1.  There is greater scrutiny on applicants who come from poor countries, need a visa to visit Canada, and are from cities or regions of countries where fraud is common;

2. Couples who don’t have a common language of communication, have not met before marriage, do not know details in each other’s personal histories and current lives, and are deemed not compatible in age, physical appearance and values may see their application refused more often;

3. Significant age difference and marriages that occur quickly after a first meeting will draw suspicion;

4. Sponsored spouses who had previously lived in Canada – such as someone in Canada who suddenly gets married when facing deportation from Canada – always draw suspicions.

5. Canadian officials will scrutinize photographic evidence — who and how many people attended the ceremony, the general demeanor, and if the guests smiled — to help assess credibility

What happens if you are unjustly accused of marriage fraud?

Marriage fraud and marriages of convenience are not new. A number of years ago I wrote this article and this article on the subject. While these articles are a bit dated, the message is the same.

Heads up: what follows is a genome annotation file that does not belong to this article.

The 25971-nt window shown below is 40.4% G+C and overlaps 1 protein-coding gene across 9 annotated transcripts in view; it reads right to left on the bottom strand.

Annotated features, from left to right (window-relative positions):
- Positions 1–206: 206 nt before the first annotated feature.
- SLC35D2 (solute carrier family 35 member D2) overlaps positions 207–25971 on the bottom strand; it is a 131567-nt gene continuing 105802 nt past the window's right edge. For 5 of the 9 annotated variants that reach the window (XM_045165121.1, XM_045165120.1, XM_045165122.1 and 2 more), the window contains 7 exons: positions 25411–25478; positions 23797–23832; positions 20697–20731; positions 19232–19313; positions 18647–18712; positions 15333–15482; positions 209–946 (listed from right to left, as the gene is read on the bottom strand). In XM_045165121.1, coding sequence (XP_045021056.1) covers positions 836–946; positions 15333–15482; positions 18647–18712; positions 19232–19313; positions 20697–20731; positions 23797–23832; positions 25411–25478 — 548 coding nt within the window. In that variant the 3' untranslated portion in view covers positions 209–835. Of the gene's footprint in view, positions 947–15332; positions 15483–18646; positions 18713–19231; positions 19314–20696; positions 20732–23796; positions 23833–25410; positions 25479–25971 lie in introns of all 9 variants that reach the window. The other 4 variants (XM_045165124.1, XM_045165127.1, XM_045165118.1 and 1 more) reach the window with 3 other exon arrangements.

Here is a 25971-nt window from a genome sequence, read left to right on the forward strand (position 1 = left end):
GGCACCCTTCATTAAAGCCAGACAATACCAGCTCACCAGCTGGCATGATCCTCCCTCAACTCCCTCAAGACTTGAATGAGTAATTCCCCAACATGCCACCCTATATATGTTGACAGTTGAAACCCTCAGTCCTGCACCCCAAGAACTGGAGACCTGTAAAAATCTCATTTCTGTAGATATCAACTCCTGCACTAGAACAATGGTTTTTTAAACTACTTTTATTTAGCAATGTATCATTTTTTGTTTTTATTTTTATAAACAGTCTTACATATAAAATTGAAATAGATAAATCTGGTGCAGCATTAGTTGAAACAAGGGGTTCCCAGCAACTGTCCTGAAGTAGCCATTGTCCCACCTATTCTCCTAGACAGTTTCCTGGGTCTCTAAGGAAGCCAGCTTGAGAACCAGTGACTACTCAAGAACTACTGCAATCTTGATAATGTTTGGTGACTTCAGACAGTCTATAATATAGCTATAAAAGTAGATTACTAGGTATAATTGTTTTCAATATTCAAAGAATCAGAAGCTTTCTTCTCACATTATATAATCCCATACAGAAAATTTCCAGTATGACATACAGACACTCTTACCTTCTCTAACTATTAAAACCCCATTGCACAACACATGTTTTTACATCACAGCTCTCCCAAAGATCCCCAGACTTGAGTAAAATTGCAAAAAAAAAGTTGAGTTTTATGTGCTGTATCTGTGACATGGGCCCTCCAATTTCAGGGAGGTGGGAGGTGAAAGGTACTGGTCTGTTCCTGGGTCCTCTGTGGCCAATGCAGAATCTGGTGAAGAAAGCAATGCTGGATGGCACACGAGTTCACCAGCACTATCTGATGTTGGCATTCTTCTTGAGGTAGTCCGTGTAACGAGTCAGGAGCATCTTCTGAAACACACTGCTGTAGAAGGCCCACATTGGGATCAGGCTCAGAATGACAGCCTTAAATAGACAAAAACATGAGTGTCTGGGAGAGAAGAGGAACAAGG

If faced with a marriage fraud accusation, the best thing to do is to collect as much evidence of your relationship.  Phone bills, letters, emails, photos, joint utility bills, joint account statements are some of the more common documents that can be provided to help bolster your case.

Now, while getting evidence is a good idea, each case is a bit different. There is no substitution for carefully reviewing the notes made by the visa officer on the file. Occasionally, visa officers will make outright mistakes or decisions not supported by the evidence. Being able to address these is essential.

As well, since this is a legal process, it is absolutely essential to make sure that you familiarize yourself with the relevant case law. In Canada, we are in what is called the “common law” system. This system of law allows individuals to argue previously decided cases as precedents. If you can draw an identical comparison to a case that was decided in the past, you can argue that an identical decision should be made in your case. Now, while finding an absolutely identical case is hard, finding analogous cases may not be as difficult.